June 23, 2014

THE REACTIONARY PARTY:

Rich Democrats go from challenging the status quo to embracing it (Matt Bai, June 19, 2014, Yahoo News)

The thinking behind the Democracy Alliance was to create a venture capital fund for new progressive groups. (The Center for American Progress and Media Matters for America were two of the charter recipients.) A central tenet of the alliance in those days was that it wanted nothing to do with the Democratic Party or elections, per se. The alliance was about creating a bolder alternative to the status quo.

It didn't take long, though, for the alliance to deviate from that course. The Silicon Valley and Wall Street contributors who were most focused on modernization started to drift away, exhausted by the endless conference calls and the knee-jerk resistance to any rethinking of the liberal agenda. The remaining "partners," as the alliance calls them, were overwhelmingly aging boomers who clung to 1960s orthodoxies.

Eventually, the alliance became, essentially, a convener and funder of the party establishment. It welcomed several big unions to the table and took up side collections for candidates. And now it's formalized that role by electing Stocks as its chairman, replacing Rob McKay, heir to the Taco Bell fortune.

To be clear, the problem here has nothing to do with Stocks personally, whom I've never met, and who has been described to me as a thoughtful and open-minded guy. It also has nothing to do with teachers generally, many of whom are nothing short of heroic, and who are struggling to adapt to the turmoil in their industry, same as the rest of us.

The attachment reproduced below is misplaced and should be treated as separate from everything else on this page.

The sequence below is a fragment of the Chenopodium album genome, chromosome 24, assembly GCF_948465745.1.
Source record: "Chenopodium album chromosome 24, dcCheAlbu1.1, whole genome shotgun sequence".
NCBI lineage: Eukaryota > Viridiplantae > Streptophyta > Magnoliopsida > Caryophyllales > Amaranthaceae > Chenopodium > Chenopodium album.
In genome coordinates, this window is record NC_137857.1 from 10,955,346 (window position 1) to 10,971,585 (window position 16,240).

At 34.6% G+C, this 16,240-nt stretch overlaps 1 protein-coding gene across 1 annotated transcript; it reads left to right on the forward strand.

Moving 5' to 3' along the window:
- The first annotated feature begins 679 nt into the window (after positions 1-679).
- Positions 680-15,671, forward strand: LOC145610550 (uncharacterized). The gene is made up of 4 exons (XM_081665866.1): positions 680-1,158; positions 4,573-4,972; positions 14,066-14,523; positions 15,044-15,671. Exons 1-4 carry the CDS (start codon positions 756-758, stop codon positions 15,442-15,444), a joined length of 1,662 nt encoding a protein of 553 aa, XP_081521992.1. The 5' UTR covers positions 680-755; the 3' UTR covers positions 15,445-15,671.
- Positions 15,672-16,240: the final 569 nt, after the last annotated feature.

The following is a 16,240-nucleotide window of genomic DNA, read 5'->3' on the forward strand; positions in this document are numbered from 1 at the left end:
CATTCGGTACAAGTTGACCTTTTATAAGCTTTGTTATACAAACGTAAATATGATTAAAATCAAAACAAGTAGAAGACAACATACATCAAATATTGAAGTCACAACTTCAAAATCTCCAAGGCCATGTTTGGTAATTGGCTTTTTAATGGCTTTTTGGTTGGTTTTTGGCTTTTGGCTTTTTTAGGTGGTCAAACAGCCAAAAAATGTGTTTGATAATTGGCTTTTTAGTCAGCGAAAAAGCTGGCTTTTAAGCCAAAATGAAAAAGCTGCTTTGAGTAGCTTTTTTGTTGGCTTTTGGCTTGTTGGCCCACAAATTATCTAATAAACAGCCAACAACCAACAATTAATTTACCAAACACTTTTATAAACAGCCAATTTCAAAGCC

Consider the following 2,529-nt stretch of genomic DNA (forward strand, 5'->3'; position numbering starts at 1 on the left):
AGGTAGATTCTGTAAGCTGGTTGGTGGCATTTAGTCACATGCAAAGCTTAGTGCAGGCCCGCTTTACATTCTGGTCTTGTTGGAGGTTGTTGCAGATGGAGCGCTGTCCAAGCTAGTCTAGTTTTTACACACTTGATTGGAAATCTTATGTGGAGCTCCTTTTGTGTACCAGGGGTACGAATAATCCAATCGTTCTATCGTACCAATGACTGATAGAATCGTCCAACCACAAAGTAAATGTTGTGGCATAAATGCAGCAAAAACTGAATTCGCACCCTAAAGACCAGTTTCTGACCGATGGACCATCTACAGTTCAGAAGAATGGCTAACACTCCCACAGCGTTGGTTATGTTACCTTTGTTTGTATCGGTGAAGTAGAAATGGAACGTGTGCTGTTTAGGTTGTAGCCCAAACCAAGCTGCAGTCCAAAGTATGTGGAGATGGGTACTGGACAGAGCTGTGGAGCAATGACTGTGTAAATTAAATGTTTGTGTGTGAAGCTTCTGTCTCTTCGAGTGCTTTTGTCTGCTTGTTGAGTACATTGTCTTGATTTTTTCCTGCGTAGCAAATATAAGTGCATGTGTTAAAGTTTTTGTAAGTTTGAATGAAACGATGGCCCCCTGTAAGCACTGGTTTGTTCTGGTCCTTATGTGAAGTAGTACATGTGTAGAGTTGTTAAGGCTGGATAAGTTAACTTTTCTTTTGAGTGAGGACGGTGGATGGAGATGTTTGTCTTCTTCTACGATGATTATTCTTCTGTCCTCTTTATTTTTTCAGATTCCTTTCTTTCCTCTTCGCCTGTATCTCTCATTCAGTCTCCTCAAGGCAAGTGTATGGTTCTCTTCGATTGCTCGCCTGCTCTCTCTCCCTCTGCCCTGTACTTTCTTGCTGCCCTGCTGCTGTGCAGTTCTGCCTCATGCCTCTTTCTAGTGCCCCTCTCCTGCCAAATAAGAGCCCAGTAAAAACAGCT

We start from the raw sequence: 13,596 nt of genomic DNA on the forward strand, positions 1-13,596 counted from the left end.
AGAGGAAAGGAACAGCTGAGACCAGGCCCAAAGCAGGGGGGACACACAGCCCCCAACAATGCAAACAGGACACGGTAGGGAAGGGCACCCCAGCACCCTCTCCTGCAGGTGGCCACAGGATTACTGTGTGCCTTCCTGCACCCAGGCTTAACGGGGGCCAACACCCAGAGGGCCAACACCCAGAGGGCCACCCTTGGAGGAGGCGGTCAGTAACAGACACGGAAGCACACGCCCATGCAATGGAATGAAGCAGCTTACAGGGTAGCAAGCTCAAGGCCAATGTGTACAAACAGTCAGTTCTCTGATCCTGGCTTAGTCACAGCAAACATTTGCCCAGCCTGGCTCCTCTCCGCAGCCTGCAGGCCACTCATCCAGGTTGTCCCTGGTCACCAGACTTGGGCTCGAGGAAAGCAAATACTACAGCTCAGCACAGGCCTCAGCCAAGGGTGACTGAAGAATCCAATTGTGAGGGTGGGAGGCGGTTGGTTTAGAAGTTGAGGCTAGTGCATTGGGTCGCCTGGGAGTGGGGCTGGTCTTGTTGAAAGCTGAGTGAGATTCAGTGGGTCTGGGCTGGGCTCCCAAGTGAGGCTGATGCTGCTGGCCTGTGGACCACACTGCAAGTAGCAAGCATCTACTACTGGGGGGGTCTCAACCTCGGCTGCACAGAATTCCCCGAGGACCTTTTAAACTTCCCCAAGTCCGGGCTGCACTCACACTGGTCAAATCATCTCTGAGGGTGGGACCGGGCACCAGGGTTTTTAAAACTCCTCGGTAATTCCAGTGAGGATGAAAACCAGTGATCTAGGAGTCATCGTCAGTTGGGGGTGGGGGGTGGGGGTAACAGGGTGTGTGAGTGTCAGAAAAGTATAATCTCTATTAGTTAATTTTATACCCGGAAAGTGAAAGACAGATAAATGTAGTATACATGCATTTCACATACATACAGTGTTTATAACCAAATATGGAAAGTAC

But if you were going to sit down and make a list of political powerhouses that have been intransigent and blindly doctrinaire in the face of change, you'd have a hard time finding a better example than the country's largest teachers union. (I guess you could point to the National Rifle Association, if that's really the kind of company you want to keep.) Just last week, a California judge, in ruling against the union, condemned its age-old protections of incompetent teachers, saying the union's position not only was unconstitutional but also "shocks the conscience."

Don't just listen to the judge on this, though. Heed the words of Nick Hanauer, a Seattle-based venture capitalist and school reform advocate, who wrote in a 2012 email that subsequently became public: "It is impossible to escape the painful reality that we Democrats are now on the wrong side of every education reform issue. ... There can be no doubt in any reasonable person's mind that the leadership of our party and most of its elected members are stooges for the teachers union, the ring leaders in all this nonsense."
Posted by at June 23, 2014 2:39 PM
  
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